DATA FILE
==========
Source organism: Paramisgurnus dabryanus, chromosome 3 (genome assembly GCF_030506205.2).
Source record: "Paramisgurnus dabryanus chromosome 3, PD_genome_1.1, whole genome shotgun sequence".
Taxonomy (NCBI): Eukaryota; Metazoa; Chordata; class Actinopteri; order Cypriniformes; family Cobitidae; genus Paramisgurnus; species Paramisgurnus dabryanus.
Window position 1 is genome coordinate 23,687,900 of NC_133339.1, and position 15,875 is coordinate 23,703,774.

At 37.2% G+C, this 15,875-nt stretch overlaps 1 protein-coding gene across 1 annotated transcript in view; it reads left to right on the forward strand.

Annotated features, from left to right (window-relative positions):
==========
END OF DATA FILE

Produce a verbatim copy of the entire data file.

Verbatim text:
Source organism: Paramisgurnus dabryanus, chromosome 3 (genome assembly GCF_030506205.2).
Source record: "Paramisgurnus dabryanus chromosome 3, PD_genome_1.1, whole genome shotgun sequence".
Taxonomy (NCBI): Eukaryota; Metazoa; Chordata; class Actinopteri; order Cypriniformes; family Cobitidae; genus Paramisgurnus; species Paramisgurnus dabryanus.
Window position 1 is genome coordinate 23,687,900 of NC_133339.1, and position 15,875 is coordinate 23,703,774.

At 37.2% G+C, this 15,875-nt stretch overlaps 1 protein-coding gene across 1 annotated transcript in view; it reads left to right on the forward strand.

Annotated features, from left to right (window-relative positions):